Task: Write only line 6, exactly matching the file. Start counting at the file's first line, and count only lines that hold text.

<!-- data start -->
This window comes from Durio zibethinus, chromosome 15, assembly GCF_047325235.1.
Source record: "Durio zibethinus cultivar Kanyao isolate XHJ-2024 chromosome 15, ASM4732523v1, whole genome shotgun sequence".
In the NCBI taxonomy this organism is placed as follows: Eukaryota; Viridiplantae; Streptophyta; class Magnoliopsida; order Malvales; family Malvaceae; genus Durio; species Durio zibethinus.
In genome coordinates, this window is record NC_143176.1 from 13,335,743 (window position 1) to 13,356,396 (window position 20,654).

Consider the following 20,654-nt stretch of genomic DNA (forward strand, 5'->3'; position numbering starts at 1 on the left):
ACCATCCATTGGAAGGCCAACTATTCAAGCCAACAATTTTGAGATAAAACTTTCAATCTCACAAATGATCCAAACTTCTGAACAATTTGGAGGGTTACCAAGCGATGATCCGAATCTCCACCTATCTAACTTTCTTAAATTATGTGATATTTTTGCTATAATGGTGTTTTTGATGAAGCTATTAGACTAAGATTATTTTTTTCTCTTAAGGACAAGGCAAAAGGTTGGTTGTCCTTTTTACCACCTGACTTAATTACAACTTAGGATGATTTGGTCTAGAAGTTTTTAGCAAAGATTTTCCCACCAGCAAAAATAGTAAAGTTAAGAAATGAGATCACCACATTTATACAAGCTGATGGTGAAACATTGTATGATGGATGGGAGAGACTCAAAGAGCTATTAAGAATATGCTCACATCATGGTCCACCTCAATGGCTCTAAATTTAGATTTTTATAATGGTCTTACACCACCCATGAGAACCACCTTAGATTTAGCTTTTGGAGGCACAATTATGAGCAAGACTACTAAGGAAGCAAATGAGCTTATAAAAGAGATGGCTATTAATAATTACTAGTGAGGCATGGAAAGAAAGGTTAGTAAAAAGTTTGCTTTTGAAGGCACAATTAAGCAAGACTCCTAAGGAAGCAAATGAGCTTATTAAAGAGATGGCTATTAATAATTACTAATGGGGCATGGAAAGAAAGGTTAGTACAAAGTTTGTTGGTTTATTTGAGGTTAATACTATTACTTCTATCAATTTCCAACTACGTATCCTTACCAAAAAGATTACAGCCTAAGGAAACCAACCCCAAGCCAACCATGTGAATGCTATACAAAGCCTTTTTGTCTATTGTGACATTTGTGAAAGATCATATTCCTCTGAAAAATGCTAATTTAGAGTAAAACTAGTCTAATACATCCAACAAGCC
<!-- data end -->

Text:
ACCATCCATTGGAAGGCCAACTATTCAAGCCAACAATTTTGAGATAAAACTTTCAATCTCACAAATGATCCAAACTTCTGAACAATTTGGAGGGTTACCAAGCGATGATCCGAATCTCCACCTATCTAACTTTCTTAAATTATGTGATATTTTTGCTATAATGGTGTTTTTGATGAAGCTATTAGACTAAGATTATTTTTTTCTCTTAAGGACAAGGCAAAAGGTTGGTTGTCCTTTTTACCACCTGACTTAATTACAACTTAGGATGATTTGGTCTAGAAGTTTTTAGCAAAGATTTTCCCACCAGCAAAAATAGTAAAGTTAAGAAATGAGATCACCACATTTATACAAGCTGATGGTGAAACATTGTATGATGGATGGGAGAGACTCAAAGAGCTATTAAGAATATGCTCACATCATGGTCCACCTCAATGGCTCTAAATTTAGATTTTTATAATGGTCTTACACCACCCATGAGAACCACCTTAGATTTAGCTTTTGGAGGCACAATTATGAGCAAGACTACTAAGGAAGCAAATGAGCTTATAAAAGAGATGGCTATTAATAATTACTAGTGAGGCATGGAAAGAAAGGTTAGTAAAAAGTTTGCTTTTGAAGGCACAATTAAGCAAGACTCCTAAGGAAGCAAATGAGCTTATTAAAGAGATGGCTATTAATAATTACTAATGGGGCATGGAAAGAAAGGTTAGTACAAAGTTTGTTGGTTTATTTGAGGTTAATACTATTACTTCTATCAATTTCCAACTACGTATCCTTACCAAAAAGATTACAGCCTAAGGAAACCAACCCCAAGCCAACCATGTGAATGCTATACAAAGCCTTTTTGTCTATTGTGACATTTGTGAAAGATCATATTCCTCTGAAAAATGCTAATTTAGAGTAAAACTAGTCTAATACATCCAACAAGCC